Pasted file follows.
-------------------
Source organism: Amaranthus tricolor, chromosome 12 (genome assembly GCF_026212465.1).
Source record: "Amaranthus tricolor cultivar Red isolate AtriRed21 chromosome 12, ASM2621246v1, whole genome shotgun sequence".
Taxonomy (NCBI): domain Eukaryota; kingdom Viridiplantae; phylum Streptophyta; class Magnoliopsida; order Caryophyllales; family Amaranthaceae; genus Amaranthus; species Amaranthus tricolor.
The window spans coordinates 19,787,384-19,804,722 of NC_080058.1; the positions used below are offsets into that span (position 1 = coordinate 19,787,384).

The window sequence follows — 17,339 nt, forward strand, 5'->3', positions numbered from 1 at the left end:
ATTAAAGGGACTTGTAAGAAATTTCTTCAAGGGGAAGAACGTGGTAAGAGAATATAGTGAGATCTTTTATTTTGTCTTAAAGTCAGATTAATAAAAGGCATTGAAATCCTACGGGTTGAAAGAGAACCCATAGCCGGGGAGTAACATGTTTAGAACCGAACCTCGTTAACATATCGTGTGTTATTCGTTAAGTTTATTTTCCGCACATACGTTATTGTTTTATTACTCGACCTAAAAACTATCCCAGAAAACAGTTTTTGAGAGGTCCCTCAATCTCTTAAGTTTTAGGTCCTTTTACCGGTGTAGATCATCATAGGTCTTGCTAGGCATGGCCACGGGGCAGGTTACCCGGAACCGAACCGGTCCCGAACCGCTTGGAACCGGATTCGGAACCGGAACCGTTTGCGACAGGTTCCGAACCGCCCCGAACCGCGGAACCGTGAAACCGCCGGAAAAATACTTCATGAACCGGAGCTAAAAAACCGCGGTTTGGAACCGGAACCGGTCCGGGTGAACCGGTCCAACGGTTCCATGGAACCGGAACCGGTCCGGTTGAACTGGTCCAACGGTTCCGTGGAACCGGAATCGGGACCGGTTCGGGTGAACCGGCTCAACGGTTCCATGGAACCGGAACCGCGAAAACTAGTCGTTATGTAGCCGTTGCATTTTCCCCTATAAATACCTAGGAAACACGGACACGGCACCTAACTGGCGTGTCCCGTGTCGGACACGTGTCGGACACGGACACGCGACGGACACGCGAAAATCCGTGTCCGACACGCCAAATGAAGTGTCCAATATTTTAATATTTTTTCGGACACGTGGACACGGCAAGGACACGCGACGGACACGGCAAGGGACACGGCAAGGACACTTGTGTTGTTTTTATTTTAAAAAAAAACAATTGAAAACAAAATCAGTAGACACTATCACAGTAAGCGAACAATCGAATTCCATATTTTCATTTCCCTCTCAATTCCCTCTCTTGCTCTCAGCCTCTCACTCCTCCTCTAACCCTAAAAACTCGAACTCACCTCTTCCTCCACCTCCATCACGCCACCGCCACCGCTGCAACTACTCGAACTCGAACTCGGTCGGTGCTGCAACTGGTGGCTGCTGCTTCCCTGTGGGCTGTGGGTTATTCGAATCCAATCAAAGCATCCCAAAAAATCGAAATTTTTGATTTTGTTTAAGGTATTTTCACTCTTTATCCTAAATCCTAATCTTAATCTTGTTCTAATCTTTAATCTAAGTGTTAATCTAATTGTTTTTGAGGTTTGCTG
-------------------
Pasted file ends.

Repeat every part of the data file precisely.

Source organism: Amaranthus tricolor, chromosome 12 (genome assembly GCF_026212465.1).
Source record: "Amaranthus tricolor cultivar Red isolate AtriRed21 chromosome 12, ASM2621246v1, whole genome shotgun sequence".
Taxonomy (NCBI): domain Eukaryota; kingdom Viridiplantae; phylum Streptophyta; class Magnoliopsida; order Caryophyllales; family Amaranthaceae; genus Amaranthus; species Amaranthus tricolor.
The window spans coordinates 19,787,384-19,804,722 of NC_080058.1; the positions used below are offsets into that span (position 1 = coordinate 19,787,384).

The window sequence follows — 17,339 nt, forward strand, 5'->3', positions numbered from 1 at the left end:
ATTAAAGGGACTTGTAAGAAATTTCTTCAAGGGGAAGAACGTGGTAAGAGAATATAGTGAGATCTTTTATTTTGTCTTAAAGTCAGATTAATAAAAGGCATTGAAATCCTACGGGTTGAAAGAGAACCCATAGCCGGGGAGTAACATGTTTAGAACCGAACCTCGTTAACATATCGTGTGTTATTCGTTAAGTTTATTTTCCGCACATACGTTATTGTTTTATTACTCGACCTAAAAACTATCCCAGAAAACAGTTTTTGAGAGGTCCCTCAATCTCTTAAGTTTTAGGTCCTTTTACCGGTGTAGATCATCATAGGTCTTGCTAGGCATGGCCACGGGGCAGGTTACCCGGAACCGAACCGGTCCCGAACCGCTTGGAACCGGATTCGGAACCGGAACCGTTTGCGACAGGTTCCGAACCGCCCCGAACCGCGGAACCGTGAAACCGCCGGAAAAATACTTCATGAACCGGAGCTAAAAAACCGCGGTTTGGAACCGGAACCGGTCCGGGTGAACCGGTCCAACGGTTCCATGGAACCGGAACCGGTCCGGTTGAACTGGTCCAACGGTTCCGTGGAACCGGAATCGGGACCGGTTCGGGTGAACCGGCTCAACGGTTCCATGGAACCGGAACCGCGAAAACTAGTCGTTATGTAGCCGTTGCATTTTCCCCTATAAATACCTAGGAAACACGGACACGGCACCTAACTGGCGTGTCCCGTGTCGGACACGTGTCGGACACGGACACGCGACGGACACGCGAAAATCCGTGTCCGACACGCCAAATGAAGTGTCCAATATTTTAATATTTTTTCGGACACGTGGACACGGCAAGGACACGCGACGGACACGGCAAGGGACACGGCAAGGACACTTGTGTTGTTTTTATTTTAAAAAAAAACAATTGAAAACAAAATCAGTAGACACTATCACAGTAAGCGAACAATCGAATTCCATATTTTCATTTCCCTCTCAATTCCCTCTCTTGCTCTCAGCCTCTCACTCCTCCTCTAACCCTAAAAACTCGAACTCACCTCTTCCTCCACCTCCATCACGCCACCGCCACCGCTGCAACTACTCGAACTCGAACTCGGTCGGTGCTGCAACTGGTGGCTGCTGCTTCCCTGTGGGCTGTGGGTTATTCGAATCCAATCAAAGCATCCCAAAAAATCGAAATTTTTGATTTTGTTTAAGGTATTTTCACTCTTTATCCTAAATCCTAATCTTAATCTTGTTCTAATCTTTAATCTAAGTGTTAATCTAATTGTTTTTGAGGTTTGCTG